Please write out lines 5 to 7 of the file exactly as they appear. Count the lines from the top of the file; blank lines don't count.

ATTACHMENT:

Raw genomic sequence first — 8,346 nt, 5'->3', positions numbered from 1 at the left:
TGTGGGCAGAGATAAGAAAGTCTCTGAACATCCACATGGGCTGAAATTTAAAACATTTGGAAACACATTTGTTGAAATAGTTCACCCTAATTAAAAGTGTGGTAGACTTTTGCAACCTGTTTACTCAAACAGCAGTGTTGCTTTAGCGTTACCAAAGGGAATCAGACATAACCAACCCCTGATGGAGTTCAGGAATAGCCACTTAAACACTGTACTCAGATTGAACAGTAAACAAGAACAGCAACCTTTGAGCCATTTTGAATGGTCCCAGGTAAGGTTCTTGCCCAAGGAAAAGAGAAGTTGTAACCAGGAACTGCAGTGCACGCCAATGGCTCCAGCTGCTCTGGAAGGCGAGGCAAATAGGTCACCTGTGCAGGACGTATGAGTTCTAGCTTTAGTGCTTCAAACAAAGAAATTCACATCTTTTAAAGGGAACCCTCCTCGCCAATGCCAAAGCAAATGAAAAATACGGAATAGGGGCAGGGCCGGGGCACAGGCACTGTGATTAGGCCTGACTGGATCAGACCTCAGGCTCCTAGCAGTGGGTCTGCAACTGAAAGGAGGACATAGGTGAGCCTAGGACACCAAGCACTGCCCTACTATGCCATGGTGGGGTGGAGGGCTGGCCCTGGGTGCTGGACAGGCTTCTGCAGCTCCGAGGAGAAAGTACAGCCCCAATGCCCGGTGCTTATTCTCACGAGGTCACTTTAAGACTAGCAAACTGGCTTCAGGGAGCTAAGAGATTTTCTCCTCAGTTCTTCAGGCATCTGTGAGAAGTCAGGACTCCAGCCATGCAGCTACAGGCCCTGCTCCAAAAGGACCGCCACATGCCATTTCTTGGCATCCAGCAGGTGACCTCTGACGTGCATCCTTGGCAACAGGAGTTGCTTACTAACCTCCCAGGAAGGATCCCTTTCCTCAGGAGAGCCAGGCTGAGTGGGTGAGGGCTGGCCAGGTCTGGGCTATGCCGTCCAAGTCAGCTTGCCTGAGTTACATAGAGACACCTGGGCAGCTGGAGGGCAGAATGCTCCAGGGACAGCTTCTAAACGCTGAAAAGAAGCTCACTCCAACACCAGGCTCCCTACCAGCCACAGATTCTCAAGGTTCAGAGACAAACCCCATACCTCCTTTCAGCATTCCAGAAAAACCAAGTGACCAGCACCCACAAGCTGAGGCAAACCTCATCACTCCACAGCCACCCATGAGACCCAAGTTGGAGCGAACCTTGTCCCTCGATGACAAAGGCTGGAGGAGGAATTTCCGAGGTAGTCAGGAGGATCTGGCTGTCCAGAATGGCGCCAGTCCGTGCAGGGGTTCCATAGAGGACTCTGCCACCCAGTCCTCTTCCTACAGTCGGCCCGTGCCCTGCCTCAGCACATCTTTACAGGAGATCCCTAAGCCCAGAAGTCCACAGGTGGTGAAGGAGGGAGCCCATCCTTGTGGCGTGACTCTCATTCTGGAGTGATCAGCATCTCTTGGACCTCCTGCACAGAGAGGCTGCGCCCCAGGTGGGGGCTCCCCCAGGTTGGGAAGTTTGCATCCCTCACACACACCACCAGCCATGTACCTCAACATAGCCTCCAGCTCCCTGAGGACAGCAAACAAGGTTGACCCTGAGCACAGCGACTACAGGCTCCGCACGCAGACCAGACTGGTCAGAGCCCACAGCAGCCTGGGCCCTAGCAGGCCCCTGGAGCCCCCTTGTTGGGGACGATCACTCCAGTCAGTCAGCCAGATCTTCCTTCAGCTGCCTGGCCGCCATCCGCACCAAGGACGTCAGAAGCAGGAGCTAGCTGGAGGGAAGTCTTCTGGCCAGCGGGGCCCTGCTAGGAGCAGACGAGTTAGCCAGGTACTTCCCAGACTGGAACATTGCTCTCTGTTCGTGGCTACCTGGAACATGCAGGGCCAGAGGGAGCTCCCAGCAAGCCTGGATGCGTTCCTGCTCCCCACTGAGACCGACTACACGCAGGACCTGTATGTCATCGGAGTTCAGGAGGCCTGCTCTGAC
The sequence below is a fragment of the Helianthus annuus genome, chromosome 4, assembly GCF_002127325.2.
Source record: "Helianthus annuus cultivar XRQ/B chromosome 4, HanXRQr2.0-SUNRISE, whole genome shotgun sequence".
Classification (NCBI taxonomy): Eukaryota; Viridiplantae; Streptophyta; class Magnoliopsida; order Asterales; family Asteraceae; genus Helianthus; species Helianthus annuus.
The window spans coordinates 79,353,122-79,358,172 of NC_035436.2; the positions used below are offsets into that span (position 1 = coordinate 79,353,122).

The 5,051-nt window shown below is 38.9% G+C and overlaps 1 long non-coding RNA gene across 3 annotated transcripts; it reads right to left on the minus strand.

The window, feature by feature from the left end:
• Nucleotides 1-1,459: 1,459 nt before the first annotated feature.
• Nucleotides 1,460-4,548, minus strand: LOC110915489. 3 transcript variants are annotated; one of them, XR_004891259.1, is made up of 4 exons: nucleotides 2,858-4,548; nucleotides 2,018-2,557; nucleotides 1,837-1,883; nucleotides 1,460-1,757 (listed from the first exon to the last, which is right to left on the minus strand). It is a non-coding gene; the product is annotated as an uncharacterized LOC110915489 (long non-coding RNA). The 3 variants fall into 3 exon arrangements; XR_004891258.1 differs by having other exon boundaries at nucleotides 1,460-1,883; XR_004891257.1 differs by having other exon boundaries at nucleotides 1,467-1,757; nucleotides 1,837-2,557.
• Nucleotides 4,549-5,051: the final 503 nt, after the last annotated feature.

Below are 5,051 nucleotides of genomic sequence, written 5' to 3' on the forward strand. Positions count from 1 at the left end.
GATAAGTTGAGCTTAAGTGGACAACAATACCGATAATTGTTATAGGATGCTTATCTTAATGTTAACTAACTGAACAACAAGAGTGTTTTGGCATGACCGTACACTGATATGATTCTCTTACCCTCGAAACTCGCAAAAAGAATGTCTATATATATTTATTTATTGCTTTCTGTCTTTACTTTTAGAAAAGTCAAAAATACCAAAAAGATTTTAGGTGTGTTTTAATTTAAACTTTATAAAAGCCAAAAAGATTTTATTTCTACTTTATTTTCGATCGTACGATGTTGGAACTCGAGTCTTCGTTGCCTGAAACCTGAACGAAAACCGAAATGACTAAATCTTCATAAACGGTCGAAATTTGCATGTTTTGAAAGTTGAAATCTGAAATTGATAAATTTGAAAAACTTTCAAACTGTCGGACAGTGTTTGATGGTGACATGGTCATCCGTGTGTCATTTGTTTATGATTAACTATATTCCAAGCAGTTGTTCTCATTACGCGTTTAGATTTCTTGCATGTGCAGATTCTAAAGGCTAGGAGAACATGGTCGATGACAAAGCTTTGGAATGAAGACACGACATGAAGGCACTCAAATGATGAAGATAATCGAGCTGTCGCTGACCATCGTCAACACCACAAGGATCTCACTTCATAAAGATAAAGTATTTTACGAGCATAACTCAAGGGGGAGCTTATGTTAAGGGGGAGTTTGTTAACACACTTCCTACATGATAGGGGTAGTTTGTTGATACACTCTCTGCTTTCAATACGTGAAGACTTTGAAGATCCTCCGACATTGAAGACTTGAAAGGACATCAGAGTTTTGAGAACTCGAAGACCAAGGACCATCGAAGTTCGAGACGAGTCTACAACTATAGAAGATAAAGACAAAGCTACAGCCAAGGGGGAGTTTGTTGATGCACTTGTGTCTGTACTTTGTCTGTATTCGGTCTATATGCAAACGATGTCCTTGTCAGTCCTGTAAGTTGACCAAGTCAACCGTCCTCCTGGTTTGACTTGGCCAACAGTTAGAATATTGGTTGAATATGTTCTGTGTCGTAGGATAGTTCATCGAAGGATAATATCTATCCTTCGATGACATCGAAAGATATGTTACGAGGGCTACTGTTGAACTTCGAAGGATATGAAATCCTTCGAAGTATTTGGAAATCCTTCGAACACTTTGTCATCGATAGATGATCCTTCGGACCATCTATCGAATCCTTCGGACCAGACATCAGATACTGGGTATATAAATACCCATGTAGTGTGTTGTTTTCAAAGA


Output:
Classification (NCBI taxonomy): Eukaryota; Viridiplantae; Streptophyta; class Magnoliopsida; order Asterales; family Asteraceae; genus Helianthus; species Helianthus annuus.
The window spans coordinates 79,353,122-79,358,172 of NC_035436.2; the positions used below are offsets into that span (position 1 = coordinate 79,353,122).

The 5,051-nt window shown below is 38.9% G+C and overlaps 1 long non-coding RNA gene across 3 annotated transcripts; it reads right to left on the minus strand.